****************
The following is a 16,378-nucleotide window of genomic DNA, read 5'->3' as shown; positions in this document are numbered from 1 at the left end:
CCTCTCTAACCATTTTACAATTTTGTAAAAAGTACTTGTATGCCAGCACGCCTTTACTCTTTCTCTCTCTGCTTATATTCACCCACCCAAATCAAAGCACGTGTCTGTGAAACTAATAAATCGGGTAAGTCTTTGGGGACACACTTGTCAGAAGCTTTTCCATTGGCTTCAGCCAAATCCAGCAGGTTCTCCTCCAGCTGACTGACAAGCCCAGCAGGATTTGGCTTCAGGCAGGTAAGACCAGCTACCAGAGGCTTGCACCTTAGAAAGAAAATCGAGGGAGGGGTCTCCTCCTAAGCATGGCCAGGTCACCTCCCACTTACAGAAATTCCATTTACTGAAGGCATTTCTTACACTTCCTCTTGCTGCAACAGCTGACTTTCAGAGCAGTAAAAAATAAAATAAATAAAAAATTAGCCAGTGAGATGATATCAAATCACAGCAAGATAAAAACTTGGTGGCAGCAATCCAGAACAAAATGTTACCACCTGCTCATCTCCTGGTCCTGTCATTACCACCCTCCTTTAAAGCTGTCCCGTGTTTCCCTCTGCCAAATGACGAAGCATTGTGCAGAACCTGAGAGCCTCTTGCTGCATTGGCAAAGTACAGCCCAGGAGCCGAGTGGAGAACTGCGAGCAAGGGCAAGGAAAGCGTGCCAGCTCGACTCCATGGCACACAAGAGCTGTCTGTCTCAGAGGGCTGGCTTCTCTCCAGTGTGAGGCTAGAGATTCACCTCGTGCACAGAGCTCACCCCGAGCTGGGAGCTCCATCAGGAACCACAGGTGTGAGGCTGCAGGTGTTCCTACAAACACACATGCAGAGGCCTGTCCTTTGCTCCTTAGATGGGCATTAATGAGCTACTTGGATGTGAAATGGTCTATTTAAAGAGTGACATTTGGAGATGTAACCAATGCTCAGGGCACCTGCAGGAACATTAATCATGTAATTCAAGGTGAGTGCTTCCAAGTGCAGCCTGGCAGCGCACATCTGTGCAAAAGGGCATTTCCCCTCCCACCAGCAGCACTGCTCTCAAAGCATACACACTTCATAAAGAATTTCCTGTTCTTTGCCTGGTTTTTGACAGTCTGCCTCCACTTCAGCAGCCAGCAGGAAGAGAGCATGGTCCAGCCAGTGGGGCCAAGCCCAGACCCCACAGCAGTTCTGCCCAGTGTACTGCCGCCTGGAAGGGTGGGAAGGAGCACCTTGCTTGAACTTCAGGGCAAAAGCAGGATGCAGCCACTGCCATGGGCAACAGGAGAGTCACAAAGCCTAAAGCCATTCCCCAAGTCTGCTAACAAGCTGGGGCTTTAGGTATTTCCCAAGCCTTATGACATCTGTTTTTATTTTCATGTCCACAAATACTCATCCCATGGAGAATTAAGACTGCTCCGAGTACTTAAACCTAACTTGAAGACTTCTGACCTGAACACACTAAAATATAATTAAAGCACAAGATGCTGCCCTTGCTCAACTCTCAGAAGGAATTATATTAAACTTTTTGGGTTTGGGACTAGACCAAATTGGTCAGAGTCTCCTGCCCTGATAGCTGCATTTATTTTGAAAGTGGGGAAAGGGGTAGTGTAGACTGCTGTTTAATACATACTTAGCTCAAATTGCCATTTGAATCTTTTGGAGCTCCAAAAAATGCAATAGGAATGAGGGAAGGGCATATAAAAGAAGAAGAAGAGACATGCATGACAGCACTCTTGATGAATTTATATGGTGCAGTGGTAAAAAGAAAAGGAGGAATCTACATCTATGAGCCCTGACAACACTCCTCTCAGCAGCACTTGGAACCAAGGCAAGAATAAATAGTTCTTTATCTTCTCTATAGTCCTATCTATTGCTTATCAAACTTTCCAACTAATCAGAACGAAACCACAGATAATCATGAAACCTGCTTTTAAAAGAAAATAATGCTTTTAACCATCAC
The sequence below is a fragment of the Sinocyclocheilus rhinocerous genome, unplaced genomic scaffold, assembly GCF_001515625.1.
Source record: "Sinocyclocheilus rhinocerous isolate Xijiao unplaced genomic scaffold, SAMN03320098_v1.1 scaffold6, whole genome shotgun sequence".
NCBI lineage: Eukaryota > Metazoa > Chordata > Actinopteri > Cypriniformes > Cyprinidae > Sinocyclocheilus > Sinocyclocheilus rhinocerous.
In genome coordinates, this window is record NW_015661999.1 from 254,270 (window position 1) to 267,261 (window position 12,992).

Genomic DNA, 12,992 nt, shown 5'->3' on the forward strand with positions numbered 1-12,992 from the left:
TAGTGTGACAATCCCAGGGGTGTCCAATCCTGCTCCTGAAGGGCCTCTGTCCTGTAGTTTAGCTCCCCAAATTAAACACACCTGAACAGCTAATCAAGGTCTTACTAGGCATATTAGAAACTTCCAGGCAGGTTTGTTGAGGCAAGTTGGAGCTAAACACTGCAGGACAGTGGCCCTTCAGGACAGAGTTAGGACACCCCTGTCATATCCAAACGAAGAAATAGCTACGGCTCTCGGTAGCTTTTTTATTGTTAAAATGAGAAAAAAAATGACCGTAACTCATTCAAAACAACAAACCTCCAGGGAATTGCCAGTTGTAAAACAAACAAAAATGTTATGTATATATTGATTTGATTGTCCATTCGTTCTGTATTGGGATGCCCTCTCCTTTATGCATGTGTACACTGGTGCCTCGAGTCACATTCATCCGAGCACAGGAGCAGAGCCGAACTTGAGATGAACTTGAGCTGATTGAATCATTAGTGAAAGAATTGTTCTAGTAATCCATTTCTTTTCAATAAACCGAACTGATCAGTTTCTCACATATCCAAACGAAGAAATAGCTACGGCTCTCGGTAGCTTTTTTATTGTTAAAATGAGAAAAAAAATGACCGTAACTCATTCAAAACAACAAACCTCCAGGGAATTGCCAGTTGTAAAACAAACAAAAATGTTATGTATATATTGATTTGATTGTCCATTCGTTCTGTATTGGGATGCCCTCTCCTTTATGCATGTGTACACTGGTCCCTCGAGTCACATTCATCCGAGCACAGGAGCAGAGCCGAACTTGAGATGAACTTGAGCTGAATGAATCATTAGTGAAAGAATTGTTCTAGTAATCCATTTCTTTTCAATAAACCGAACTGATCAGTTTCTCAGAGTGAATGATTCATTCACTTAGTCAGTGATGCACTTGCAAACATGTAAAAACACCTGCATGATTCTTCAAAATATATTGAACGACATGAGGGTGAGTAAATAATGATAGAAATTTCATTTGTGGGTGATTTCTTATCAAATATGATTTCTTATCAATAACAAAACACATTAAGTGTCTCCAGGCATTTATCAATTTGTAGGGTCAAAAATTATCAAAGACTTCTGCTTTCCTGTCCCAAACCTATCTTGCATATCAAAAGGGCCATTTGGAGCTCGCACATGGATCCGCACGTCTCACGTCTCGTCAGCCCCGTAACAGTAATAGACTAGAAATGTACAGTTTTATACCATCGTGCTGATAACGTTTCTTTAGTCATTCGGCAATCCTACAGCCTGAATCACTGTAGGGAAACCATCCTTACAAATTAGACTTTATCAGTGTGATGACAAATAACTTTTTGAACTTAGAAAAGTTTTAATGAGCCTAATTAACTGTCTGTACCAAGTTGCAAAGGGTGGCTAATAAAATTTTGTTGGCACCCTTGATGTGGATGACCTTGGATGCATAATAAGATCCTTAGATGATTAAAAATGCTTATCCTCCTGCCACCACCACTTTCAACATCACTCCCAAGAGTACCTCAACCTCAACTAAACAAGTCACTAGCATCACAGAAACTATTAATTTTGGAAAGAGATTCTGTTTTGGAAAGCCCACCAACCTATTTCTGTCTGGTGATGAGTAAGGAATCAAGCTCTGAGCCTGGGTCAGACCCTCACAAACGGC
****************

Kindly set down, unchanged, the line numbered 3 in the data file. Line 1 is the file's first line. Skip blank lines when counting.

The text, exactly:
The sequence below is a fragment of the Sinocyclocheilus rhinocerous genome, unplaced genomic scaffold, assembly GCF_001515625.1.